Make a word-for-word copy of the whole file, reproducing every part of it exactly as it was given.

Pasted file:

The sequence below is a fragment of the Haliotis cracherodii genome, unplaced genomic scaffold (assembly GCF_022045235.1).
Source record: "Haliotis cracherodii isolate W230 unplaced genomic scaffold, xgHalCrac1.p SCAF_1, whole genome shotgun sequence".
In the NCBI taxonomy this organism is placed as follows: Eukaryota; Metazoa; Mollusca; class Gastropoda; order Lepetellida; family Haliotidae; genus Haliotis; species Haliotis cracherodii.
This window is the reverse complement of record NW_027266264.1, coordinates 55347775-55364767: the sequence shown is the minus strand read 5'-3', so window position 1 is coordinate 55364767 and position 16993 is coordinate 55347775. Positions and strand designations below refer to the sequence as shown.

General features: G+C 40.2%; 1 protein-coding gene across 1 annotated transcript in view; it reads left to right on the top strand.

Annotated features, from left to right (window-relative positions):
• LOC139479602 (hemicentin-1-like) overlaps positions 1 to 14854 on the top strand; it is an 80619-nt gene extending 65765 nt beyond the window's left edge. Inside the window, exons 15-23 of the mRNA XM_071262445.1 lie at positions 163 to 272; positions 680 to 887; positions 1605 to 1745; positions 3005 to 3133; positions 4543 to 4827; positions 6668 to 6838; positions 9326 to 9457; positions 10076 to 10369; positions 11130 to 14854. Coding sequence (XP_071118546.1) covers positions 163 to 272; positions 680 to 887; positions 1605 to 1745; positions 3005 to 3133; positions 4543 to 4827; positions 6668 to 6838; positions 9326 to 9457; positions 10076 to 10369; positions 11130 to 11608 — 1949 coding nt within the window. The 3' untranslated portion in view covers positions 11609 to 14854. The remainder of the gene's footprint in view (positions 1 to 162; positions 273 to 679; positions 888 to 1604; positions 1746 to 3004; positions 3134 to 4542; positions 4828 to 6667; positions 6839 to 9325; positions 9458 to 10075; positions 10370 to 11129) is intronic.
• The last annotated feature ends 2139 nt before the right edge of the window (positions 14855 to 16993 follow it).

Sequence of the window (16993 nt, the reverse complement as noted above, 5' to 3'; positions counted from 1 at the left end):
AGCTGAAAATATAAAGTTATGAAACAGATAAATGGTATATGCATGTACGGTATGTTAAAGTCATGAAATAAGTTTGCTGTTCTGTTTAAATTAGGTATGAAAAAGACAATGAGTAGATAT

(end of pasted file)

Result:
The sequence below is a fragment of the Haliotis cracherodii genome, unplaced genomic scaffold (assembly GCF_022045235.1).
Source record: "Haliotis cracherodii isolate W230 unplaced genomic scaffold, xgHalCrac1.p SCAF_1, whole genome shotgun sequence".
In the NCBI taxonomy this organism is placed as follows: Eukaryota; Metazoa; Mollusca; class Gastropoda; order Lepetellida; family Haliotidae; genus Haliotis; species Haliotis cracherodii.
This window is the reverse complement of record NW_027266264.1, coordinates 55347775-55364767: the sequence shown is the minus strand read 5'-3', so window position 1 is coordinate 55364767 and position 16993 is coordinate 55347775. Positions and strand designations below refer to the sequence as shown.

General features: G+C 40.2%; 1 protein-coding gene across 1 annotated transcript in view; it reads left to right on the top strand.

Annotated features, from left to right (window-relative positions):
• LOC139479602 (hemicentin-1-like) overlaps positions 1 to 14854 on the top strand; it is an 80619-nt gene extending 65765 nt beyond the window's left edge. Inside the window, exons 15-23 of the mRNA XM_071262445.1 lie at positions 163 to 272; positions 680 to 887; positions 1605 to 1745; positions 3005 to 3133; positions 4543 to 4827; positions 6668 to 6838; positions 9326 to 9457; positions 10076 to 10369; positions 11130 to 14854. Coding sequence (XP_071118546.1) covers positions 163 to 272; positions 680 to 887; positions 1605 to 1745; positions 3005 to 3133; positions 4543 to 4827; positions 6668 to 6838; positions 9326 to 9457; positions 10076 to 10369; positions 11130 to 11608 — 1949 coding nt within the window. The 3' untranslated portion in view covers positions 11609 to 14854. The remainder of the gene's footprint in view (positions 1 to 162; positions 273 to 679; positions 888 to 1604; positions 1746 to 3004; positions 3134 to 4542; positions 4828 to 6667; positions 6839 to 9325; positions 9458 to 10075; positions 10370 to 11129) is intronic.
• The last annotated feature ends 2139 nt before the right edge of the window (positions 14855 to 16993 follow it).

Sequence of the window (16993 nt, the reverse complement as noted above, 5' to 3'; positions counted from 1 at the left end):
AGCTGAAAATATAAAGTTATGAAACAGATAAATGGTATATGCATGTACGGTATGTTAAAGTCATGAAATAAGTTTGCTGTTCTGTTTAAATTAGGTATGAAAAAGACAATGAGTAGATAT